On the Value of Histrionics

Y’know what drives me nuts about peaceful people?

All that peace, that’s what.

Look, I love peaceful people as much as the next guy. I love being around peaceful people, love being peaceful with peaceful people, love trying to become a peaceful person as much as I can. I love it when people tell me that I’m a peaceful person, or that talking with me or reading my blog has made them a more peaceful person.

But here’s the thing: there’s no light without a little darkness. Yes, I truly believe that there are people who are truly placid and calm all the time, who are unruffled by the little things that pop up during the day, who can stare down the face of unadulterated chaos and say “Aww, who’s a feisty widdle windstorm?”. There are folks for whom a good cup of tea and some time spent in contemplation and centering is all they need to get their day back on track. To those folks, I say “You rock”.

I am not one of those folks.

While it is frequently the case that I too can sit down with a warm beverage and some thoughts about light and peace and love, and thereby bring myself back into a place of acceptance and gentle courage, it is also frequently true that I need to let off a little steam.

And for that, I use the Five-Minute Full-Tilt Freakout.

It’s interesting to me to note that modern society seems to have a bizarre hypocrisy about hysterical tantrums: as far as I can tell, it’s totally acceptable–expected, almost–for Other People to have meltdowns. Celebrities are supposed to lose their minds occasionally; and under the cover of anonymity, Other People are supposed to be startlingly uncivil online. But we as individuals–I personally, you personally, that guy over there personally–are supposed to stay totally chill at all times. We’re not supposed to raise our voices. We’re not supposed to lose our minds. Even when the entire world has stacked all its decks against you and is standing there with a smug, “Now what, har-de-har?” look on its face, even then we’re supposed to do cliched things with our bootstraps and soldier on, undaunted and with infinite poise.

To that, I say “phooey”. (Unrelated side note: my spellcheck just flipped out at the word “Ptooey”, which I had originally written, but is apparently totally fine with “phooey”. It also doesn’t recognize “spellcheck”, which I think we can all agree is a little ironic.)

Own your histrionics, by gosh! Give yourself permission to meet the onrushing storm with less than perfect calm! Be graceless and entirely flappable and frankly unpleasant!

Just do it in a controlled sort of way. Hence the Five-Minute Full-Tilt Freakout, which works as follows:

  • 1. Set a timer. I recommend using the alarm clock feature on your phone, because that way you can hit “snooze” and keep going if you need to.
  • 2. Control your space. “In your bedroom, door closed, pillow firmly over the face” is usually a good one–it minimizes the chance that the neighbors will think you’re being brutally murdered or that your kids will accidentally think you’re yelling at them.
  • 3. Scream, shriek, wail, drum your heels, pound your fists, and say everything–and I mean everything–that’s on your mind. Do not self-censor! This is not the time to be polite. This is not the time to be clear and concise. This is the time to let out everything that is in your brain, regardless of whether it’s reasonable, actionable, sane, or even recognizable human speech. Use as many Inappropriate for Tea With the Queen words as you can fit in there, too–those words exist because sometimes we need something a little stronger than “I am feeling disappointed by your choices right now”, so by golly, use ’em! Sample script: “OH MY GOD IT IS ALL SO BAD AND I AM HATE IT FOREVER BECAUSE OF ALL THE BAD AND THE AWFUL AND WHY GOD WHY MUST BAD THINGS HAPPEN TO ME ALL THE TIME AND IT IS ALL FULL OF SUCK AND AWFUL AND TERRIBLE AND GAAAAAAAAAAAAAH”.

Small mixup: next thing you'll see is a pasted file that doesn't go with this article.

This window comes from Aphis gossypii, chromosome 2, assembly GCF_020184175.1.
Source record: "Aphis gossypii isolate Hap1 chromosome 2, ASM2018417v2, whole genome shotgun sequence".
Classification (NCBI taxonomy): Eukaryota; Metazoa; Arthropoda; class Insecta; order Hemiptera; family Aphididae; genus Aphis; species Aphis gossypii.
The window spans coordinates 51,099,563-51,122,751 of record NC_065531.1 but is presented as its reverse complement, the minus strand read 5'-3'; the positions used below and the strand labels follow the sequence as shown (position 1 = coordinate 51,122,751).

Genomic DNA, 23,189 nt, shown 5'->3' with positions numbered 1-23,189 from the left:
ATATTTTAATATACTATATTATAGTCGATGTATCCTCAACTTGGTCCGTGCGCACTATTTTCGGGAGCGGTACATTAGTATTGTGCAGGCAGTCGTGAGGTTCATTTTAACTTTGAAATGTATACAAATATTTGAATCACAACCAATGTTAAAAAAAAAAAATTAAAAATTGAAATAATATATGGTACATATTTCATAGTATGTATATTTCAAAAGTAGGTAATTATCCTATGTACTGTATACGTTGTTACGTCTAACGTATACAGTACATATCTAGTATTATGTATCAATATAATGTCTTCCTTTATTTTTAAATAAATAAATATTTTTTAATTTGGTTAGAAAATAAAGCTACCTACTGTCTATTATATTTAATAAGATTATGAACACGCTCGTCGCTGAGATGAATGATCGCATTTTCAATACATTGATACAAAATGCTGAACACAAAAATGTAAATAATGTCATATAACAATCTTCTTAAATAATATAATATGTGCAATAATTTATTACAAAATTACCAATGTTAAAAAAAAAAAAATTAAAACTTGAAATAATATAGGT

• 4. When the timer goes off, let out one final banshee wail and be done with it. Go clean yourself up–I find the patting-the-hair-back-into-place part is especially enjoyable if done with an ironic smirk–and straighten your clothes and fluff the pillow and put it back into place, then fling open the bedroom door with your best “Oh, hello, Mr. President, I had no idea you’d be stopping by. May I offer you some tea?” expression.

I usually find that somewhere around the third minute of this process, the dogs and cats are looking at me strangely and I am running out of things to say. I mean, somewhere around the thought, “Hmm, what’s another word for ‘hate this so much’?”, it starts getting pretty funny. And I can’t usually make it the full five minutes–I just run out of steam.

But the point of the exercise is that you are actively choosing to give yourself permission to be radically imperfect, and a safe space in which to do so. Ain’t nobody gonna judge you in Pillowland, honeychild, and ain’t nobody gonna come behind you with a red pen, checking your grammar. And in Pillowland there are no consequences–you can’t hurt anyone’s feelings if they can’t hear you saying the things you don’t really mean anyway, and nobody’s going to track you down for making completely impossible threats against other human beings (“IF I HAD AN ALIEN DEATH RAY OH MY GOD I WOULD ZAP YOU SO HARD YOU HAVE NO IDEA!”). In Pillowland it’s ok to be ridiculous. It’s ok to be utterly, utterly flawed. Technically speaking it’s ok to be ridiculous and utterly flawed in real life, too, but really, who can remember that when we’re feeling all pent-up and tense and this close to snapping?

So the next time you’re having One of Those Days, maybe give the Five-Minute Full-Tilt Freakout a try. It’s ok–we’ll all still love you when you come back. I promise.

Sometimes you just need to register your complaints with the Cosmic Complaints Department. In full caps. With boldface.

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